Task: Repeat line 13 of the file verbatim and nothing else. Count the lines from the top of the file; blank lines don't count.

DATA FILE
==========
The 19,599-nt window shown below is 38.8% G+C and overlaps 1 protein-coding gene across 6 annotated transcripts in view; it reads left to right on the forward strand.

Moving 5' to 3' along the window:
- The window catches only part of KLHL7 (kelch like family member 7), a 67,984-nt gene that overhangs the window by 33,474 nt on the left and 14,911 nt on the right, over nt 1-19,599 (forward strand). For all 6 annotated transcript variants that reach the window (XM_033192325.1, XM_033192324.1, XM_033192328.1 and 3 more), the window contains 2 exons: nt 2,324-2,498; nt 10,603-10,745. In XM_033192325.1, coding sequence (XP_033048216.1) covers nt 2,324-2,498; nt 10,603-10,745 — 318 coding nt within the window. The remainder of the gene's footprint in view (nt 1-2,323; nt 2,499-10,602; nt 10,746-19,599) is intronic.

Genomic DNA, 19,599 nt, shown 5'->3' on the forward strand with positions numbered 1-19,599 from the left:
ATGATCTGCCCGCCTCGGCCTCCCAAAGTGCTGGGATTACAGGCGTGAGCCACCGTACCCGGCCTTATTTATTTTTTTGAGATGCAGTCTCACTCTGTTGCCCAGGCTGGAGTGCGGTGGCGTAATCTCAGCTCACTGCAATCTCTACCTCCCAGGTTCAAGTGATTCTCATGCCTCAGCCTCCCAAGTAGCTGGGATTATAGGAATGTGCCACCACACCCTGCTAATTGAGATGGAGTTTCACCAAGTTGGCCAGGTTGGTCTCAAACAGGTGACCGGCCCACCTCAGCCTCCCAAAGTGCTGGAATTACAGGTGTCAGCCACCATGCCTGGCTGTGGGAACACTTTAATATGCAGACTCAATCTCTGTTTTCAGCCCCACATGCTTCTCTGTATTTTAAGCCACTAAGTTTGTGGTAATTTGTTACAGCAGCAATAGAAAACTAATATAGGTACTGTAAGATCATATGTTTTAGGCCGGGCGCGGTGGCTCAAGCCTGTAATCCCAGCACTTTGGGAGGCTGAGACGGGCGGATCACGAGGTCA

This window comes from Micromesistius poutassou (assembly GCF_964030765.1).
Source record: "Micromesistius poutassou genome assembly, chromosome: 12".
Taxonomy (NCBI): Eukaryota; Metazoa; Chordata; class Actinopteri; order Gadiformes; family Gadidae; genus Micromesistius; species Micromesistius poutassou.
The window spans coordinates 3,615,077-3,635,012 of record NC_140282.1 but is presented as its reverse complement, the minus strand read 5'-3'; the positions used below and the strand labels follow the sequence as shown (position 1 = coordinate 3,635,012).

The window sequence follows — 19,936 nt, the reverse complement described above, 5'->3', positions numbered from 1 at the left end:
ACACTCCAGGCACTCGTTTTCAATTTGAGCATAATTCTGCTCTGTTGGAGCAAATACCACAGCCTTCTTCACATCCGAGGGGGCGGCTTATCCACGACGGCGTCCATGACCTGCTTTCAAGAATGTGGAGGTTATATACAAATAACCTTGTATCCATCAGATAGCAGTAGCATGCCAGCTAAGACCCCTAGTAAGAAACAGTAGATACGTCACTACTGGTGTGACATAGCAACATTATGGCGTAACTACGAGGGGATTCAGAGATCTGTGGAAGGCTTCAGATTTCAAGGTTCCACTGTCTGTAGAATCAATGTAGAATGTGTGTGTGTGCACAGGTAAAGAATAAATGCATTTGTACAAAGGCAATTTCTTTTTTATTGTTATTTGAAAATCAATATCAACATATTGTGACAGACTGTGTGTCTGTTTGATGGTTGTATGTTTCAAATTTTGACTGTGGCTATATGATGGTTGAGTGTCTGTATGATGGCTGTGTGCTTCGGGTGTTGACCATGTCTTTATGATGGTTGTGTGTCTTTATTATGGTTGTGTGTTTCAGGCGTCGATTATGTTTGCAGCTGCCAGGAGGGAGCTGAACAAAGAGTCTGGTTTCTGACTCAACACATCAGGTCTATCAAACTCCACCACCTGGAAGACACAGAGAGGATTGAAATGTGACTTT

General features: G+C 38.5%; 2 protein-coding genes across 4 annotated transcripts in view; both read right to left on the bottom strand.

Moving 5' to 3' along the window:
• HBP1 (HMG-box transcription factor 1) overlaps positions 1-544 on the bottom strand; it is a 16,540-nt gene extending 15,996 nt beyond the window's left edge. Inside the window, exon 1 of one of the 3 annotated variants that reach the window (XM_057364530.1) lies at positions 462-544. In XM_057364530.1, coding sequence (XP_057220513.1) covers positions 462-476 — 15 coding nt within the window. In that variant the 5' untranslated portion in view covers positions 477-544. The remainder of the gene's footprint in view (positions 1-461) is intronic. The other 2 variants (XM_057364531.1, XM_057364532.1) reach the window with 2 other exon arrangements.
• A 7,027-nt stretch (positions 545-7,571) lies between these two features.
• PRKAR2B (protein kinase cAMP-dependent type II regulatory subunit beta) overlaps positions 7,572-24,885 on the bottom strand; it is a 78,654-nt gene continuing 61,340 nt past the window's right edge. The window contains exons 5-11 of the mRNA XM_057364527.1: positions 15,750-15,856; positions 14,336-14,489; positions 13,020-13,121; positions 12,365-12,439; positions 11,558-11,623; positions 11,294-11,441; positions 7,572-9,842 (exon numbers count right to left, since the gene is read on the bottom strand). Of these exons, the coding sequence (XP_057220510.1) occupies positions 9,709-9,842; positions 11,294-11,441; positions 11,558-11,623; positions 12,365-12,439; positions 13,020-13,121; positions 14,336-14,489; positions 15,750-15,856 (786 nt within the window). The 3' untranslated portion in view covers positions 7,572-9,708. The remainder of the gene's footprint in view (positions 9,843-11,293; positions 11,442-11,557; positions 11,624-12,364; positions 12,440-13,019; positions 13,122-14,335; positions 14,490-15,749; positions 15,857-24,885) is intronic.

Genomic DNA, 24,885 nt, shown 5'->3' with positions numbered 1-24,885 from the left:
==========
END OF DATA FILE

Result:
Moving 5' to 3' along the window: